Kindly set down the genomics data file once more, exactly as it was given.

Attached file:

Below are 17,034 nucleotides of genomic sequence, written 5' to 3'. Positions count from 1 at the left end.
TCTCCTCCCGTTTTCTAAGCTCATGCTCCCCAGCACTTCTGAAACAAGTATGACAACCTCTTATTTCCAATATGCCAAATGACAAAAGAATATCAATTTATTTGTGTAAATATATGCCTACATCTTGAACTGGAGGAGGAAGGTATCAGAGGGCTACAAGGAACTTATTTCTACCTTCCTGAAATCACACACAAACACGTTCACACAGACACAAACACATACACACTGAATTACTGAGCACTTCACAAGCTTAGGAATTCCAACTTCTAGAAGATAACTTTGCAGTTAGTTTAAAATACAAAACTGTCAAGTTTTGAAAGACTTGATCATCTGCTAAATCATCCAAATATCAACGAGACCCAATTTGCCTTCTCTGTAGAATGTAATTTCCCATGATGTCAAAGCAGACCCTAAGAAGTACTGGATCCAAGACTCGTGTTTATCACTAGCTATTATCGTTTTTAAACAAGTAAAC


Below are 17,034 nucleotides of genomic sequence, written 5' to 3'. Positions count from 1 at the left end.
TCTCCTCCCGTTTTCTAAGCTCATGCTCCCCAGCACTTCTGAAACAAGTATGACAACCTCTTATTTCCAATATGCCAAATGACAAAAGAATATCAATTTATTTGTGTAAATATATGCCTACATCTTGAACTGGAGGAGGAAGGTATCAGAGGGCTACAAGGAACTTATTTCTACCTTCCTGAAATCACACACAAACACGTTCACACAGACACAAACACATACACACTGAATTACTGAGCACTTCACAAGCTTAGGAATTCCAACTTCTAGAAGATAACTTTGCAGTTAGTTTAAAATACAAAACTGTCAAGTTTTGAAAGACTTGATCATCTGCTAAATCATCCAAATATCAACGAGACCCAATTTGCCTTCTCTGTAGAATGTAATTTCCCATGATGTCAAAGCAGACCCTAAGAAGTACTGGATCCAAGACTCGTGTTTATCACTAGCTATTATCGTTTTTAAACAAGTAAAC